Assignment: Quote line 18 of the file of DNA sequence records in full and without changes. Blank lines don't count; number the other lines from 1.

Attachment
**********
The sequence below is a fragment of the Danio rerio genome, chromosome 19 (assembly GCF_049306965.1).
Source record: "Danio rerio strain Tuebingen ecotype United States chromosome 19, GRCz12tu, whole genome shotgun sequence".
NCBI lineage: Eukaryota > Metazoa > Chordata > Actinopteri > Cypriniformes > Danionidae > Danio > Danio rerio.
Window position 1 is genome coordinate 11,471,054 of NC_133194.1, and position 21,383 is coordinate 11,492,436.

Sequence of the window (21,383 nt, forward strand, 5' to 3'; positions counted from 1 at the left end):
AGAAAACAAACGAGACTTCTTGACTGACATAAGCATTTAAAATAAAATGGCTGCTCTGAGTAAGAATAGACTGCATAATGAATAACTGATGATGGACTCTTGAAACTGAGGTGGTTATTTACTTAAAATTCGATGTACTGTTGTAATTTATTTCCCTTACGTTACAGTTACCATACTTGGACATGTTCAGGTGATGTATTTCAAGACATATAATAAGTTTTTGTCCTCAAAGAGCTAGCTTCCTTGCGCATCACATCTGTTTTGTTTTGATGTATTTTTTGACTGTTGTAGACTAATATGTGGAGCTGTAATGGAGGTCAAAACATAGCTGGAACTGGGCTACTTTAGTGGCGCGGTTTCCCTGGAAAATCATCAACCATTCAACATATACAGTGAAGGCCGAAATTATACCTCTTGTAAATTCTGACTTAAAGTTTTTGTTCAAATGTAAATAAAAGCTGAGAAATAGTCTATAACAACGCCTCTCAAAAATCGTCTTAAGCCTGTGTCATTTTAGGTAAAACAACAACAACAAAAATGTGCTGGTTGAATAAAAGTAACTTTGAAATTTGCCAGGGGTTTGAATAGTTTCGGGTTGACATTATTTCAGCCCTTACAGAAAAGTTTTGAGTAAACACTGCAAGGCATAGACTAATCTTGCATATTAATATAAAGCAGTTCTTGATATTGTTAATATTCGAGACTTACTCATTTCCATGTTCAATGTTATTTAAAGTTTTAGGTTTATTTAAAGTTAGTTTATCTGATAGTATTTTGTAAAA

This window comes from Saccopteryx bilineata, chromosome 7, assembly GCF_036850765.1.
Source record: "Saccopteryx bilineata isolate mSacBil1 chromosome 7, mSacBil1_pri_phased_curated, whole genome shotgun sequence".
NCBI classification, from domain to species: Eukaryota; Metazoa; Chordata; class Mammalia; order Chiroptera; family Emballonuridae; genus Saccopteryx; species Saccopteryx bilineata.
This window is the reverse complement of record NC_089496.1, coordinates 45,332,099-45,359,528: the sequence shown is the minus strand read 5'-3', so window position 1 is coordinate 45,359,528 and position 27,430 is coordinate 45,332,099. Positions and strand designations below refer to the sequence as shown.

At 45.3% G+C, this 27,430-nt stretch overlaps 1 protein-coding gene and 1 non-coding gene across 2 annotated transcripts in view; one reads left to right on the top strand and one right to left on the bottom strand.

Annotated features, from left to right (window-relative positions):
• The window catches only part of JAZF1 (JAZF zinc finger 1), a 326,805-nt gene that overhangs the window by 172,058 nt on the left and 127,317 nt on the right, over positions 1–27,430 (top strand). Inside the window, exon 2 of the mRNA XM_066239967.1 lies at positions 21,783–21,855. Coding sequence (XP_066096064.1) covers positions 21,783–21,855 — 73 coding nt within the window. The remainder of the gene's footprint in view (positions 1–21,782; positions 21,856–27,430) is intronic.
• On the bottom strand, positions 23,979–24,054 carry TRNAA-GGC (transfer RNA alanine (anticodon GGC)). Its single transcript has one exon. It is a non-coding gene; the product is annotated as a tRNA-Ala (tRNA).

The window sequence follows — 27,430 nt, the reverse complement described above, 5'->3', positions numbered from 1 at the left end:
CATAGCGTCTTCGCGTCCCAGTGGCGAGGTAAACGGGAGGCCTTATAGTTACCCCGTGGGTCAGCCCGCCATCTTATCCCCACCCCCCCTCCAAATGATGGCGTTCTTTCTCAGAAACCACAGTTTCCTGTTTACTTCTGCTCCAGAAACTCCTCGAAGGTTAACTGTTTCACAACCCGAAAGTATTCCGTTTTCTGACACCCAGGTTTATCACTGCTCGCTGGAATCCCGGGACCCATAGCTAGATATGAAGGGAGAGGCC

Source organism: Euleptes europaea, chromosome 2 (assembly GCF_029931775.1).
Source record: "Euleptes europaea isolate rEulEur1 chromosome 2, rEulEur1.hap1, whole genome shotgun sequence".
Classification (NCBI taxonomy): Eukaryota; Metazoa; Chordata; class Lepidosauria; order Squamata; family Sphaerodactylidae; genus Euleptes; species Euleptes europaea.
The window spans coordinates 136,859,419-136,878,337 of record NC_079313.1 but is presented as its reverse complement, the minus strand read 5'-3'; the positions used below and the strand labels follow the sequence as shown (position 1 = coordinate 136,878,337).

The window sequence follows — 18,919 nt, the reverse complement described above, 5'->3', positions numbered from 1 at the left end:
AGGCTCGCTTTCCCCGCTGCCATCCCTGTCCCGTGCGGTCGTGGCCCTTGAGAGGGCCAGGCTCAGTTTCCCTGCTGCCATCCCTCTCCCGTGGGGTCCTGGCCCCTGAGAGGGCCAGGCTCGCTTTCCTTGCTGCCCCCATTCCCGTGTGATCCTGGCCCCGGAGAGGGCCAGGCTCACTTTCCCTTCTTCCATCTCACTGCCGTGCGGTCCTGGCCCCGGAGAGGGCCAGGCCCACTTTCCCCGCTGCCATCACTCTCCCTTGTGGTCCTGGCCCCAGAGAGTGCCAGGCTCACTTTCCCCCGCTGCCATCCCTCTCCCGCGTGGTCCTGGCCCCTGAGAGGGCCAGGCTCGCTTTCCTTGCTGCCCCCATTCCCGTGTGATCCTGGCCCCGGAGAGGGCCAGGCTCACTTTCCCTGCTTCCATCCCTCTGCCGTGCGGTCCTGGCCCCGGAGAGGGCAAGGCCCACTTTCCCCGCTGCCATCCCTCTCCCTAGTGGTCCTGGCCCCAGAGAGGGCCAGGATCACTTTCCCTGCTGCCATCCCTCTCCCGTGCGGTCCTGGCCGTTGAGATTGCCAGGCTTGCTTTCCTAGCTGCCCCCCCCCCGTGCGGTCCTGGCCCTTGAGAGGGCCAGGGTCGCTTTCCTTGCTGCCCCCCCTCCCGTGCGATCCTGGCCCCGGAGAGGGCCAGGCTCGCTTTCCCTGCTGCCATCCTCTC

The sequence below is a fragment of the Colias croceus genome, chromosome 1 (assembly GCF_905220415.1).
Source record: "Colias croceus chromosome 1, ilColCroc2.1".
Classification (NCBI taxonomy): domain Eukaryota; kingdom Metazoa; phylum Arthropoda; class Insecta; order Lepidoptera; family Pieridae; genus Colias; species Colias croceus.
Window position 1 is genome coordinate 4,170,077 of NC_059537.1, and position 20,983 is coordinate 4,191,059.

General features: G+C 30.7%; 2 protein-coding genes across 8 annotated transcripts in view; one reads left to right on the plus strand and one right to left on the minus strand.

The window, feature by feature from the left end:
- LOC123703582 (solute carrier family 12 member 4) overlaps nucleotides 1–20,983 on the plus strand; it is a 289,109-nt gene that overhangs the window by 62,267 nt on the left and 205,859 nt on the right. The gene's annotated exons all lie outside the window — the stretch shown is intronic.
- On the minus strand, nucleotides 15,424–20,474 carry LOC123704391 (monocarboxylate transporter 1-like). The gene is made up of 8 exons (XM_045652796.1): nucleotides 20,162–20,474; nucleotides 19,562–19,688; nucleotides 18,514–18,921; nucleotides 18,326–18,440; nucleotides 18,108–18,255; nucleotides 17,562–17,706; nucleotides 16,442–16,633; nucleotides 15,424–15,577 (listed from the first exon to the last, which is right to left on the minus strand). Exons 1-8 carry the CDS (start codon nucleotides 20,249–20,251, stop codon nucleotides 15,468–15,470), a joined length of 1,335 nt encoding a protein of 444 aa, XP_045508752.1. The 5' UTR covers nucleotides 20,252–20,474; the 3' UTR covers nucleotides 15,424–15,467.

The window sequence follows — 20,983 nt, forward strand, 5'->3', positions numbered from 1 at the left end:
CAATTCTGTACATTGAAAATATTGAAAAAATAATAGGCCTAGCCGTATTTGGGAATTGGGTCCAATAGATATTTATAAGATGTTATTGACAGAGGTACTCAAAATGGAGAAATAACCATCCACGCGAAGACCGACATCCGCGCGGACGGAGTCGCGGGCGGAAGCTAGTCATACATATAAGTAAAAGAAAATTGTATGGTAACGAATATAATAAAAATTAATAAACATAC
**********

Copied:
Source record: "Euleptes europaea isolate rEulEur1 chromosome 2, rEulEur1.hap1, whole genome shotgun sequence".